With libraries typically spending an increasing chunk of their budgets on e-resources, ensuring these products are both visible and accessible to our users has become crucial. As our digital libraries continue to evolve outside of our physical spaces, the links between the library and its resources are sometimes not as obvious as we would like them to be. As Kennedy and LaGuardia put it, the adage of “if we build it [subscribe to it], they will come" can not necessarily be relied upon in an environment where there is intense competition for our users’ attention.
The first key point the authors make is that one-off marketing events won’t work in isolation, they need to be part of a bigger plan. In this context, a nine-step cycle for developing a marketing plan for e-resources is presented, but in truth the structure could be applied to nearly any aspect of library services. Indeed there is a lot of detail on general issues such as the process of developing a marketing plan, and communicating a deliberate, clear and consistent message to your users. This could be interpreted as either a strength or weakness of the book depending on the reader's individual needs and motivations. The activities and processes that the authors discuss will undoubtedly provide a solid grounding in marketing for librarians in most contexts. However, whilst the text frequently links back to the area of e-resources, it often does not extend beyond the general. As a reader looking for specifics to take away, I was somewhat disappointed in this respect. For example, from memory I can’t recall a single mention of Twitter, and a quick look at the index lists a mere two pages under “social networks and marketing techniques”. Discovery interfaces get a similarly brief mention, when it would have been possible to devote an entire chapter to this area alone.
That said, Kennedy & LaGuardia do an excellent job of summarising the relevant literature in the area, although as a result, at times it is hard to hear the authors’ own voices and experiences coming through. Throughout the book there are extracts from various libraries’ marketing plans, and the last third or so of the book comprises sample plans and forms, which provide useful guidance and ideas for those developing their own strategies. There are also some nice quick reference aspects, such as the list of marketing techniques based on Kennedy’s (2010) previous research on pages 52 & 53. This provides some at-a-glance inspiration for practical ideas for promoting your e-resources, including techniques such as calendars, VLEs and user guides.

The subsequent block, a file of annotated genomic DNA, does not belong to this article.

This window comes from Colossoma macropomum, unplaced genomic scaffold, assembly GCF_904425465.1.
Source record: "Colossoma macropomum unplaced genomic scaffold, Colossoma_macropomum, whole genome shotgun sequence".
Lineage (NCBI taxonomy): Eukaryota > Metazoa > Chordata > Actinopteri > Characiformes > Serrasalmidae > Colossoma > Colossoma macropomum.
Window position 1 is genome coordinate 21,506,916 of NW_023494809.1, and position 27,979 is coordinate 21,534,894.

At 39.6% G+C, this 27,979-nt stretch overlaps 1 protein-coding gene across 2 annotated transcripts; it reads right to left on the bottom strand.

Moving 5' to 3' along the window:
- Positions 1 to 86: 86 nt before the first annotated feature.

Whilst the book is certainly well-written and contains high quality information, at times I question if the level of detail included about writing a marketing plan is necessary, when there is a wealth of other resources and publications users could have consulted for such information. This approach would have freed up some space for a deeper analysis and discussion of specific promotional and marketing techniques for e-resources, and how effective (or otherwise) they are. Instead the book is very much a one-stop shop, and for those already familiar with marketing plans and strategies and looking for highly specific advice, this can be a little frustrating. For those completely new to the area however, this is certainly a book that will serve as a useful toolkit from start to finish - if there is such a thing as a finish in marketing!